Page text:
|Previous Section||Index||Home Page|
Dr. Francis: To ask the Secretary of State for Health what plans he has to commemorate the 60(th) anniversary in July 2008 of the founding of the national health service; and if he will make a statement. 
Mr. Hoban: To ask the Secretary of State for Health (1) pursuant to the answer of 14 June 2007, Official Report, column 1314W to the hon. Member for Rayleigh on NHS: consultants, what the names were of the working groups and reference groups set up during the negotiation and implementation of the consultant contract; 
Ann Keen: During the negotiations for the consultant contract there were a number of informal reference and working groups from 2001-04. These groups conducted business in meetings but also covered a large amount of business via e-mail. These groups did not have official titles. The main groups were:
the negotiation groupwhich included national health service chief executives, medical directors, human resources directors, and representation from the NHS Confederation;
a wider reference groupwhich included a wider range of representatives from NHS employing organisations; and
the implementation groupmembers from NHS Modernisation Agency, NHS Confederation, strategic health authorities and NHS employing organisations.
Mr. Hoban: To ask the Secretary of State for Health pursuant to the answer to the hon. Member for Rayleigh of 14 June 2007, Official Report, column 1313W, on NHS: consultants, which of her Department's Ministers were involved in these discussions.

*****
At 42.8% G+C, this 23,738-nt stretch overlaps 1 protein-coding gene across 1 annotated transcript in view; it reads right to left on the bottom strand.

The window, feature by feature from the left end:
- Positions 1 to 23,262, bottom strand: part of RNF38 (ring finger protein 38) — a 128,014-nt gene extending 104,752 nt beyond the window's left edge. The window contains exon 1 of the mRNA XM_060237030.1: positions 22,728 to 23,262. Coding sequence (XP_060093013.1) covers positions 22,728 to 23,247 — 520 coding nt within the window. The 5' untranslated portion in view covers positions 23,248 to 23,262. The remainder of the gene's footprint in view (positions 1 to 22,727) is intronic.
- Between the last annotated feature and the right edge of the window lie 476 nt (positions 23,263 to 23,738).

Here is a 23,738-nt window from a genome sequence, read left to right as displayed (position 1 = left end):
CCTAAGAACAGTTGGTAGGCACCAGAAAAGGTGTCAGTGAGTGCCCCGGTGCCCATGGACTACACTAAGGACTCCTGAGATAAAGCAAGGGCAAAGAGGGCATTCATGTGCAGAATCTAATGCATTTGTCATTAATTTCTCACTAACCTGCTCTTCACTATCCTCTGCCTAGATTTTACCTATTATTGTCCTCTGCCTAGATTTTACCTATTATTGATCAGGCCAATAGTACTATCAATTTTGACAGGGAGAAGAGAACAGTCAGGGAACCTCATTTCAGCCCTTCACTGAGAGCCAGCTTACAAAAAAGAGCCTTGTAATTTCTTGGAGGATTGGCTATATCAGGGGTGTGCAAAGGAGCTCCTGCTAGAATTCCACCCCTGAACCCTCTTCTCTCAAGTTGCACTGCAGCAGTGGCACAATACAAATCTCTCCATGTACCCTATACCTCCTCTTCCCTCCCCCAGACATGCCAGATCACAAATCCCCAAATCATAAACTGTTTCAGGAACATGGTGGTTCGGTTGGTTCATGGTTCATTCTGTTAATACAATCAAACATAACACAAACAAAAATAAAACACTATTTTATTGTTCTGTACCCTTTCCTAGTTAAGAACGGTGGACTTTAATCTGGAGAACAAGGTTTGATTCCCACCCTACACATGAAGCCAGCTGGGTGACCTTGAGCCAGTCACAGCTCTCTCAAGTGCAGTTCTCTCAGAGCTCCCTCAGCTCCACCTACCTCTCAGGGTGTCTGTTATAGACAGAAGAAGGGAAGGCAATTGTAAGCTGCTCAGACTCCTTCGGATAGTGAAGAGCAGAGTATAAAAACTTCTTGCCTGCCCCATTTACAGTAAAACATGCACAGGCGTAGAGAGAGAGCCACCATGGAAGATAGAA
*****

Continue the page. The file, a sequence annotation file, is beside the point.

Ann Keen: My right hon. Friend the Member for Darlington (Mr. Milburn) was the Secretary of State for Health during the 2002 Spending Review discussions on the contract. At the time that the new contract proposals were agreed, my right hon. Friend the Member for Airdrie and Shotts (John Reid) was Secretary of State for Health.
Mr. Bradshaw: Unaudited figures for 2006-07 show that the national health service delivered a net surplus of £510 million at the end of 2006-07, recovering from a £547 million deficit in 2005-06. This transformation in financial performance has been achieved in the context of continued improvements in both access to and the quality of patient care.
A key component to the overall financial recovery in 2006-07 has been the rigorous action taken by strategic health authorities (SHAs) to manage financial risk at local level. This has been largely achieved by the prudent management of central NHS programme funds to create a £450 million contingency, and by the top-slicing of primary care trust allocations to create SHA reserves. We have not expected any one NHS sector to contribute more in financial savings than any other part of the health system, except where that sector has specifically contributed to a deficit.
The financial recovery in 2006-07, brought about by this local action and the introduction of a stronger, fairer and more transparent financial regime, has put the NHS on a much firmer financial footing for 2007-08 and beyond.
Mr. Lansley: To ask the Secretary of State for Health which items of expenditure were included in the NHS bundle for (a) 2006-07 and (b) 2007-08; and what the overall value of the NHS bundle was in each year. 
The value of the strategic health authority (SHA) bundle for 2006-07 was £5,460 million, and for 2007-08 is £6,946 million. Allocations are made direct to SHAs that manage the distribution of funds among the different programmes, taking account of local circumstances.